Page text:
Declaration of interests: The project was funded by the Hong Kong Jockey Club Charities Trust. Edwin HM Lee has participated in paid advisory board for AstraZeneca and Eli Lilly. Eric YH Chen has participated in paid advisory board for Otsuka, has received educational grant support from Janssen-Cilag and has received research funding from AstraZeneca, Janssen-Cilag, Pfizer, Eli Lilly, Sanofi-Aventis and Otsuka. All other authors declare that they do not have any conflicts of interest.
Clinical and social correlates of duration of untreated psychosis among adult-onset psychosis in Hong Kong Chinese: the JCEP study
Article first published online: 30 SEP 2013
© 2013 Wiley Publishing Asia Pty Ltd
Early Intervention in Psychiatry
Volume 9, Issue 2, pages 118–125, April 2015
How to Cite
Hui, C. L.-M., Lau, W. W.-Y., Leung, C.-M., Chang, W.-C., Tang, J. Y.-M., Wong, G. H.-Y., Chan, S. K.-W., Lee, E. H.-M. and Chen, E. Y.-H. (2015), Clinical and social correlates of duration of untreated psychosis among adult-onset psychosis in Hong Kong Chinese: the JCEP study. Early Intervention in Psychiatry, 9: 118–125. doi: 10.1111/eip.12094
- Issue published online: 11 MAR 2015
- Article first published online: 30 SEP 2013
- Manuscript Accepted: 18 AUG 2013
- Manuscript Received: 23 MAR 2013
- Hong Kong Jockey Club Charities Trust
- duration of untreated psychosis;
- early psychosis;
- treatment delay
Understanding factors that contribute to treatment delay would inform early detection and intervention strategies in psychotic disorders. However, existing data were mixed and primarily conducted among early-onset young patients. We examined duration of untreated psychosis (DUP) and its clinical and sociodemographic correlates in a large cohort of adult-onset patients with psychosis.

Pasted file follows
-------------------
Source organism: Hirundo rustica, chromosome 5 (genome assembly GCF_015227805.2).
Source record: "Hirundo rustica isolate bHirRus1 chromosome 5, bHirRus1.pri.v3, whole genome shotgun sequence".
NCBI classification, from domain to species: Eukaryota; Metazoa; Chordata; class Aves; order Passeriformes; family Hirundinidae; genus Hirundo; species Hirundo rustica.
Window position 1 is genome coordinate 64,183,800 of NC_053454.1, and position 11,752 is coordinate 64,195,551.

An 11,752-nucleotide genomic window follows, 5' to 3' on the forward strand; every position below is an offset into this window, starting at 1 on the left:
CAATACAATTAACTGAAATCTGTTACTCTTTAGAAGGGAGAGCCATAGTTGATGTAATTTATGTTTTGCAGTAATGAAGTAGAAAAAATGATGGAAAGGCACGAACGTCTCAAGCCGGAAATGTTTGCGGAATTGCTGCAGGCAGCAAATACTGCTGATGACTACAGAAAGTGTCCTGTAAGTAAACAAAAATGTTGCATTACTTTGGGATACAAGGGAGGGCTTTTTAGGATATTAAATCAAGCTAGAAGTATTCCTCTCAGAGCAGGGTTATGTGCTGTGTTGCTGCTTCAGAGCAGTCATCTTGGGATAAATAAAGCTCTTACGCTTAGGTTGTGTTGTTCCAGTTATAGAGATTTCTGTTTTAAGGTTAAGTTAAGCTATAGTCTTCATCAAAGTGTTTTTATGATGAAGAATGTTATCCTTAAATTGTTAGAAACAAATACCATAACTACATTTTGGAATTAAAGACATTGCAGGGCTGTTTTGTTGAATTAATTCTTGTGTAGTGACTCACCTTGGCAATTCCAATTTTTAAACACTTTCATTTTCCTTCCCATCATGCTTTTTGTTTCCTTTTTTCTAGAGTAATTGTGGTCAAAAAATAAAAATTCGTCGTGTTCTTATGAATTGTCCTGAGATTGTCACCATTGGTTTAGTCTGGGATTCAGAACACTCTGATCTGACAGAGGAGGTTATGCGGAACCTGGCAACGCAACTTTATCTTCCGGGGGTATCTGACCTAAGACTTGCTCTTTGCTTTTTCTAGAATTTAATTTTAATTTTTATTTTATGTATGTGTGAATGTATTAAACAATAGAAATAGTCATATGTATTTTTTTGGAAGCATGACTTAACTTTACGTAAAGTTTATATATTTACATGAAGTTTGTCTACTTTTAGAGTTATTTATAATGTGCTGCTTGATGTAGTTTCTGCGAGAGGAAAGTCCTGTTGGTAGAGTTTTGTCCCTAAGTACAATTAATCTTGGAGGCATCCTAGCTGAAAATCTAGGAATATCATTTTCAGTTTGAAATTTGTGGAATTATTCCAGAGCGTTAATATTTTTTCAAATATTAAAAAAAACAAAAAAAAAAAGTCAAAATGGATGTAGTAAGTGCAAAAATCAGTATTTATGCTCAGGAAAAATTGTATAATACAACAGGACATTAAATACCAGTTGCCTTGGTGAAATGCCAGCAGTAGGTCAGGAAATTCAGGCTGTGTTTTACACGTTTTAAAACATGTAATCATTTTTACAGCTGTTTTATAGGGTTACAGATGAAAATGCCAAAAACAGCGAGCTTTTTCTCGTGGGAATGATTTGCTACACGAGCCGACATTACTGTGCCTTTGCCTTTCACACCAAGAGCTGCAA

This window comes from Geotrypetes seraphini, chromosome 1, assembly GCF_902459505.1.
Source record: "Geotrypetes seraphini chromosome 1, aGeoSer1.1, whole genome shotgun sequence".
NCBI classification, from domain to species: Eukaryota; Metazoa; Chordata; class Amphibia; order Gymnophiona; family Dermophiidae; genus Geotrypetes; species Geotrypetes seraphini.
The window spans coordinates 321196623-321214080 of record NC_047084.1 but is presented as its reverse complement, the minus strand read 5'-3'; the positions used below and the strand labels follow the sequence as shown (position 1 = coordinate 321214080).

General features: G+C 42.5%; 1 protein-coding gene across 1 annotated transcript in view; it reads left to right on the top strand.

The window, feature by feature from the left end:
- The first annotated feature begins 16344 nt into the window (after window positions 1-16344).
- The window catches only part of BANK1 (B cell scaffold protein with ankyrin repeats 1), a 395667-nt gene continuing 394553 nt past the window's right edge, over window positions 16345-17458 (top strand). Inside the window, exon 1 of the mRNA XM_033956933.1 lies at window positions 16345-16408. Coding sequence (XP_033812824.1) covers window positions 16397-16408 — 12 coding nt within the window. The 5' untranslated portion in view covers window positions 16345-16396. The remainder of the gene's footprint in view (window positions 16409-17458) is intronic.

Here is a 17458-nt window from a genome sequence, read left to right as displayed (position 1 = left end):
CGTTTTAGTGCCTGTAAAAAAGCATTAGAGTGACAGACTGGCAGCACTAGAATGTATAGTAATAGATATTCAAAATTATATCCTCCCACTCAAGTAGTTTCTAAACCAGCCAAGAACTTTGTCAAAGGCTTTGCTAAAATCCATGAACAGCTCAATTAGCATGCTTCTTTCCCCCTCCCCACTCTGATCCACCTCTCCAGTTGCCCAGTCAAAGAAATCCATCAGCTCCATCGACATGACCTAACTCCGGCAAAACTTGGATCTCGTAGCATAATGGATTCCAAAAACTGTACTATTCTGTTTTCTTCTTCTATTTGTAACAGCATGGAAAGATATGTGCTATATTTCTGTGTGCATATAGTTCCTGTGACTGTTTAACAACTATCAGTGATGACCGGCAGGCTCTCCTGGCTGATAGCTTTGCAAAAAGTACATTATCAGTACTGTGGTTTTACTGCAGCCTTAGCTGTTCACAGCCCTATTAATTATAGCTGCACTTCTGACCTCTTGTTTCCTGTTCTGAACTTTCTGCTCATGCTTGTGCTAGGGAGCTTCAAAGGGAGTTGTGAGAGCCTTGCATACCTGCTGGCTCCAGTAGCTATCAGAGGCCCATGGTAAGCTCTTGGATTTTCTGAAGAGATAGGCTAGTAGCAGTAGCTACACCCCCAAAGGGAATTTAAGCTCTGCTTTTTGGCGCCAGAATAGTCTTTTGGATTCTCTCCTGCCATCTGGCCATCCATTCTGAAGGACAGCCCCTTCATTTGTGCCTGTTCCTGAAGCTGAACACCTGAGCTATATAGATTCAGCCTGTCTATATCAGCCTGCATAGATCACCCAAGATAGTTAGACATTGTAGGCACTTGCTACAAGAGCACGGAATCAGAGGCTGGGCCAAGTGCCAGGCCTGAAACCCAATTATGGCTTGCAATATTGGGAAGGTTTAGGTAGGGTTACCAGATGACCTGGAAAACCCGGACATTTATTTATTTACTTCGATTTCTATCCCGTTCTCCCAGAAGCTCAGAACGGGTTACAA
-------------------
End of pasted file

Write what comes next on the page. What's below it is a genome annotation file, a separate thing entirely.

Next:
A total of 360 patients with first-onset psychosis aged 26–55 years were recruited consecutively as part of a controlled study of an early psychosis intervention service in Hong Kong Chinese. Demographic, sociodemographic and clinical characteristics relating to DUP were assessed within 4 months of onset.
The population had a mean onset age of 36.6 years (SD = 8.7). The mean and median DUP were 515 days (SD = 1091) and 93 days (inter-quartile range from 20 to 382.3), respectively. Multivariate regression analysis suggested that insidious mode of onset, hospitalization, a diagnosis of schizophrenia, poorer insight and younger age at onset significantly prolonged DUP. DUP was not related to premorbid functioning, family involvement during help seeking and living alone.
The initial period of untreated psychosis is determined by multiple factors. Whether family involvement is considered a kind of social support in shortening or prolonging DUP needs further examination. Local early intervention program for psychosis should take reference from these findings when formulating personalized plans to reduce delay.